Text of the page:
Ornamental shrubs serve many purposes in the garden and can bring color, texture, form, flowers, and fruits to the landscape. With so many choices, it’s easy to get overwhelmed. The list below shows some of the best shrubs for Arkansas, Oklahoma, Texas, Louisiana, and Mississippi.
Shrubs can be divided into two groups – deciduous and evergreen. Deciduous plants drop their leaves at the same time each year and remain without foliage for a while (dormancy). Evergreen plants drop a few leaves during the year but are never barren for any length of time. The list below includes flowering deciduous shrubs as well as evergreen shrubs.
Southern bushes can be exposed to many environmental challenges such as heat, drought, and humidity. Given the proper care and correct site for its size, hardiness, and light needs, these shrubs should fare well.
Best Southern Shrubs for Yards and Gardens
There are many more shrubs to choose from that do well in southern climates. Contact your local extension service for more choices. Texas is divided into six different regions, but Texas shrubs represented in the list below are adaptable to all regions.
- Althea (Hibiscus syriacas) – Blooms prolifically during summer in a myriad of color choices.
- American Beautyberry (Callicarpa americana L.) – Lavender flowers in spring are followed by magenta berries (white cultivars available) in late summer that are relished by birds. Yellow fall color.
- Crape Myrtle (Lagerstroemia indica) – Showy flowers in red, pink, white, or lavender with a variety of height choices; blooms for long periods in summer. Exfoliating bark.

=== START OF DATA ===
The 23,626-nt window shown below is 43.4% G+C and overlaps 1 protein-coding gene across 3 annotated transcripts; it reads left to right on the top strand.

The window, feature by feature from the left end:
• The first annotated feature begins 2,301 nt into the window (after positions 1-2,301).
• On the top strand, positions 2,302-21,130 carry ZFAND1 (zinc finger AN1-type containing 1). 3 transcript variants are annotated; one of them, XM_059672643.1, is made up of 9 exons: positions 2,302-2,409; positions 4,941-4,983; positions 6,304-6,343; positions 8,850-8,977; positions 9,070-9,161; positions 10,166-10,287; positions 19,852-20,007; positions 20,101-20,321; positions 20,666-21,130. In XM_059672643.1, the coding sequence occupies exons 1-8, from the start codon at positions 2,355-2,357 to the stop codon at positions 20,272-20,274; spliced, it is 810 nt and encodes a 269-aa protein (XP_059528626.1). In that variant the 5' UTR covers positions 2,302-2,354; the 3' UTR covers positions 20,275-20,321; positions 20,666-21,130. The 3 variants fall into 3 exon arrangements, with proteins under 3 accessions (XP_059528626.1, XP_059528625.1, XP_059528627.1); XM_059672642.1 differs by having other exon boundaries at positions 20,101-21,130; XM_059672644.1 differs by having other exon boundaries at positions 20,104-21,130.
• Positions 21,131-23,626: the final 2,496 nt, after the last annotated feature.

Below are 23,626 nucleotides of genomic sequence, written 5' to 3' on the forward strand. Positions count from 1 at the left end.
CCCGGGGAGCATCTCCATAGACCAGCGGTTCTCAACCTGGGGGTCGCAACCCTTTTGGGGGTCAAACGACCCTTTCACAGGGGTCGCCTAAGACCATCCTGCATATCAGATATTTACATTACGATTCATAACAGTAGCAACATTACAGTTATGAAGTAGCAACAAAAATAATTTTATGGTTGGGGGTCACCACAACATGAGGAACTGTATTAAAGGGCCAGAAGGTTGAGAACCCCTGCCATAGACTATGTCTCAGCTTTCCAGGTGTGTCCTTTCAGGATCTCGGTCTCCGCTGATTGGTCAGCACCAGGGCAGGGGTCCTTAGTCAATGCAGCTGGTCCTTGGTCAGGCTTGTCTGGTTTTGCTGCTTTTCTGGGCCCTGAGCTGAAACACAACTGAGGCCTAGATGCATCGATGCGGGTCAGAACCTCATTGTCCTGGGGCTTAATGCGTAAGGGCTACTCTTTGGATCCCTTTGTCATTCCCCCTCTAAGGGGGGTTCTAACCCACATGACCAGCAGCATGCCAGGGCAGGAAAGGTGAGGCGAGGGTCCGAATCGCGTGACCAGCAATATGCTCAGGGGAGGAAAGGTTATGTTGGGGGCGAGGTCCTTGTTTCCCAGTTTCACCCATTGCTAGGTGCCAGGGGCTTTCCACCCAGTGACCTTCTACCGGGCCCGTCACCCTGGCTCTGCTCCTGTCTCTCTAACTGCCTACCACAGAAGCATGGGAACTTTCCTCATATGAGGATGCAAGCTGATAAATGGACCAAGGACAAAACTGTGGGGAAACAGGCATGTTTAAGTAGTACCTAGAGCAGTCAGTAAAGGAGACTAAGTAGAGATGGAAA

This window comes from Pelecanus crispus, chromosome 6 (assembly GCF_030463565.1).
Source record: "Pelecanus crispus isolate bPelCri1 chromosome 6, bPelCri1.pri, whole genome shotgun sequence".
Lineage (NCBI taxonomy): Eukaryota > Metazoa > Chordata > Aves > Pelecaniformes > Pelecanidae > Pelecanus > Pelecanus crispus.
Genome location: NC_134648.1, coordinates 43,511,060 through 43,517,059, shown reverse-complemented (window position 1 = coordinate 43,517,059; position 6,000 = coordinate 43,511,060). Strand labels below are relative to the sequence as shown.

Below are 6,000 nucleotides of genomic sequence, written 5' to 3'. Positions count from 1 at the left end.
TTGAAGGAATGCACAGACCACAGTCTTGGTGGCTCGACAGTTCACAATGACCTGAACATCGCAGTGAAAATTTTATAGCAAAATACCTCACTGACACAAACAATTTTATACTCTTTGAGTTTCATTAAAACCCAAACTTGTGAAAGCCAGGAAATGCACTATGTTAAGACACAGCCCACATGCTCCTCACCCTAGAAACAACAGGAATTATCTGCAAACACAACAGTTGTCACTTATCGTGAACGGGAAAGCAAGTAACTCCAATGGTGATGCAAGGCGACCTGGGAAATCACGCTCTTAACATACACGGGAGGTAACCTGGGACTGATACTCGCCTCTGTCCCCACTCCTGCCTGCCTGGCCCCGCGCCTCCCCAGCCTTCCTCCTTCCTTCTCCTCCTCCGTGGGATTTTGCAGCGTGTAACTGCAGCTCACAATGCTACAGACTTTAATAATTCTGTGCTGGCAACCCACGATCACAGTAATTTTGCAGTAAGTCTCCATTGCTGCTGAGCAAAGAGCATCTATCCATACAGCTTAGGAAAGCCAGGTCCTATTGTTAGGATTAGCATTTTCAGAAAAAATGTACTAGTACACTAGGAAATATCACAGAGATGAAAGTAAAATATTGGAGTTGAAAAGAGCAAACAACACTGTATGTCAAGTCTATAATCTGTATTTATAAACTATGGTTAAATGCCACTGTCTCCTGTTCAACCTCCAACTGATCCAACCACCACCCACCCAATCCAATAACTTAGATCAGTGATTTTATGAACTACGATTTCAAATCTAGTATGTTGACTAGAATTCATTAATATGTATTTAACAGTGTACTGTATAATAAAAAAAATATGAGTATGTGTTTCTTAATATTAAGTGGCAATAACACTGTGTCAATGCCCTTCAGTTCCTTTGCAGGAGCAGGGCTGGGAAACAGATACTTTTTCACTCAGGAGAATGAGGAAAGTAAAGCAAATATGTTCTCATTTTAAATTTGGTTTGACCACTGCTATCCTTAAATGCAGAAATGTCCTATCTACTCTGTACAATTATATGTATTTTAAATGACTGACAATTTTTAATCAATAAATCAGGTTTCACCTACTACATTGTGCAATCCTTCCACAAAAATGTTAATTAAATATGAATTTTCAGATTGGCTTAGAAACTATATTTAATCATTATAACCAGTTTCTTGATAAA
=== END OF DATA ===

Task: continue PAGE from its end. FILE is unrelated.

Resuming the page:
- Chaste tree (Vitex spp.) – Large shrub or small tree. Long lavender, blue, white, or pink spikes cover the tree sporadically from summer to frost.
- Hydrangea (Hydrangea spp.) – Native oakleaf hydrangea has white cone-shaped flowers that fade to dusty rose, then tan. Panicle hydrangeas have large, white, cone-shaped flowers that fade to pink. Macrophylla hydrangea has the familiar ball shaped flowers in blue, pink, red or shades of purple.
- Summersweet (Clethra alnifolia) – Native shrub in standard or dwarf forms with pink or white flower spikes in summer.
- Winter honeysuckle (Lonicera fragrantissima) – Fragrant white blooms in winter when little else is blooming.
- Witch-alder (Fothergilla major) – Native plant with fragrant, white bottlebrush flowers in spring; red or orange autumn color.
- Aucuba (Aucuba japonica ‘Variegata’) – Dark green and yellow variegated leaves.
- Azalea (Rhododendron spp.) – Many color choices that bloom prolifically in spring. Newer cultivars that bloom sporadically all season are available.
- Holly (Ilex spp.) – Hollies need male and female plants to fruit. Yaupon, Inkberry, Japanese, Chinese, possum haw, American.
- Indian Hawthorn (Raphiolepis indica) – White or pink flowers in April; blue fruit in fall.
- Japanese boxwood (Buxus microphylla japonica) – Tolerates heat and humidity.
- Juniper (Juniperus spp.) – Many varieties and growth patterns are available of this tough shrub. Needs well-draining soil.
- Mountain laurel (Kalmia latifolia) – White, lavender, pink, or red flowers in spring.
- Southern waxmyrtle (Myrica cerifer) – Native to moist sites but tolerates drought. Fruits in fall attract wildlife.
For more information on shrubs for Oklahoma visit the Oklahoma Proven program on the Oklahoma State University extension website. The program began in 1999 and a team of researchers evaluate and market the best plants for Oklahoma gardens.